Search intent has been written about extensively on the web, but very little has been written about how it applies to food and recipe content specifically.
This post highlights some of the big benefits that come with satisfying search intent.
Plus we share 3 tips to more closely match search intent and a dozen helpful examples for ways you can write (or edit) your recipe posts or nutrition articles to more closely match search intent.
Search intent defined
Search intent (also known as user intent) is the practice of more accurately describing your food and recipe content for readers so that it matches what they want in that exact search moment.
It’s not about keywords — it’s about the meaning behind keywords.
It’s a big part of successful on-page SEO for food blogs.
We know it can be hard to focus on all of the aspects of on-page and technical SEO when you’re busy creating new food and recipe content.
But learn to satisfy search intent and you will get more organic traffic.
How search intent works
Let’s say you want to make a quick dinner using spinach. But you’re going to the theater with friends tonight and you only have 30 minutes to pull something together.
You do a Google search for “quick spinach recipes”.
The first search result you click on looks good, but you see after scrolling down the page to the recipe card that the recipe takes 40 minutes to prepare and cook.
So you go back to the search results to find a different recipe.
And this next time, you land on what you’re looking for: a spinach salad with a vinaigrette dressing. It takes 15-minutes to come together, which exactly what you want.
If enough people who search for “quick spinach recipes” feel the way you do about the spinach salad with vinaigrette dressing, that recipe is going to climb up the search rankings.
Because satisfying a user’s search intent is priority #1 for Google.
Why you should focus on search intent
With so much high-quality food, nutrition and recipe content published each day, it’s harder than ever to stand out in the search results.
Human attention has become a scarce commodity (thanks social media!). You need to let people know immediately that you are the best, right search result for them.
Google also looks at how people interact with your search result, and all the other results around it.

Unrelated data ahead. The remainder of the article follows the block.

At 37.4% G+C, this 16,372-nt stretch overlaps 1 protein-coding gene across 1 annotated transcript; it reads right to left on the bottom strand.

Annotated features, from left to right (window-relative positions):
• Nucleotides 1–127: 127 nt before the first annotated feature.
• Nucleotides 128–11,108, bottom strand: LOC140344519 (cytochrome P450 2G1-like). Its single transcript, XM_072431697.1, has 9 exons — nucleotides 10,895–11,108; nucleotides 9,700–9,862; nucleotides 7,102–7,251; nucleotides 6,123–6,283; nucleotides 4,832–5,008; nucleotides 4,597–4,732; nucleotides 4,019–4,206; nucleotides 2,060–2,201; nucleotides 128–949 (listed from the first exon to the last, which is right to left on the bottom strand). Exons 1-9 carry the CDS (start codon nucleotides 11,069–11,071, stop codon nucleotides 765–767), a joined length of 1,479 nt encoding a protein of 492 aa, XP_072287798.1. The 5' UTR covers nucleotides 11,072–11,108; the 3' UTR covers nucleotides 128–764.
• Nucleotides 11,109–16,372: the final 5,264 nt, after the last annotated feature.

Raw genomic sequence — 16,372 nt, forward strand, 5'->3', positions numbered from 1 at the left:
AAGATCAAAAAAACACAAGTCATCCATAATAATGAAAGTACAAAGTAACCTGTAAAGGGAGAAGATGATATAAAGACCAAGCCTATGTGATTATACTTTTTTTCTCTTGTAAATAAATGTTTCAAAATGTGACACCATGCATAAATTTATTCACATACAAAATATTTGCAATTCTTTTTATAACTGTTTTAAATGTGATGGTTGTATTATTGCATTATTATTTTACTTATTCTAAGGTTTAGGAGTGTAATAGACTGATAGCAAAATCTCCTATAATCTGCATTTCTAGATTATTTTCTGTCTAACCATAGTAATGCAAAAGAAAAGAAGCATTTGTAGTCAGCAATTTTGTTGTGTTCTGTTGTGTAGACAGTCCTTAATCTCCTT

They can tell if people don’t love a specific search result, because those people click the back button in their web browser before they clickthrough on a new, different search result.
3 tips to more closely match search intent
Look at your user signals
Instead of guessing or making an emotional gut decision about why a recipe isn’t performing well, look at your Google Analytics and Google Search Console data. Number don’t lie.
At Foodie Digital we regularly track key metrics for members.
This includes (amongst others):
- Average session duration
- Time on page
- Number of pages per session
- Returning visitor percentage
If these user signals are weak, it’s a good indication that you’re not holding reader attention and not satisfying search intent.
Use a keyword research tool
Keyword research helps you find out what people want. But again, it’s not about keywords — it’s about understanding the meaning behind keywords.
Using a keyword research tool, such as:
you can start to study search intent based on specific keyword opportunities and their monthly search volumes, and word combinations too.
Use words in your writing that satisfy search intent
For example, the keywords “meal prep” and “meal planning” are used by a searcher with clear intent; someone who we can assume wants to:
- Be organized and plan ahead
- Save time
- Save money
- Have leftovers to take to work for lunch
- Make healthy choices
- Eat well on-the-go
When a meal planner Googles a recipe, because of the intent to “plan” that they bring to the search, they are more likely to clickthrough on an SEO title and meta description with a planning bend.
For example, here is a selection of descriptive words they may be attracted to:
- Freezer friendly
- Budget friendly
- Make ahead
But when it comes to weeknight meals, search intent may look more like:
- One-pot meals
- One-pan meals
- Slow cooker
- Instant pot
- Quick and easy
- 30 minute
- 25 minute
- 15 minute
While fussier and more complex recipes (we’re looking at you cinnamon buns!) benefit from descriptive words that give a reader confidence that they can master a recipe; such as:
And diet-specific recipes (i.e, Whole30, Paleo, Keto) need to be very clear about ingredients up-front, such as:
- No sugar
- Grain free
- Dairy free
- No legumes
This of course is not an exhaustive list of descriptive words to satisfy search intent.
But it does give you an idea of the ways you can weave descriptive words into your SEO titles and meta descriptions and the first few sentences of a post to more closely match a searcher’s intent.
Another option is to let us simplify your food blog’s SEO and WordPress tech support.
Satisfying search intent for food and recipe content is a big part of our SEO expertise and membership services at Foodie Digital.
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Note: Foodie Digital participates in affiliate programs for select recipe card plugins and hosting providers. The opinions we share are based on our own in-depth research, and the ongoing need for our members to use SEO tools that are future-proofed, credible, professional and well supported.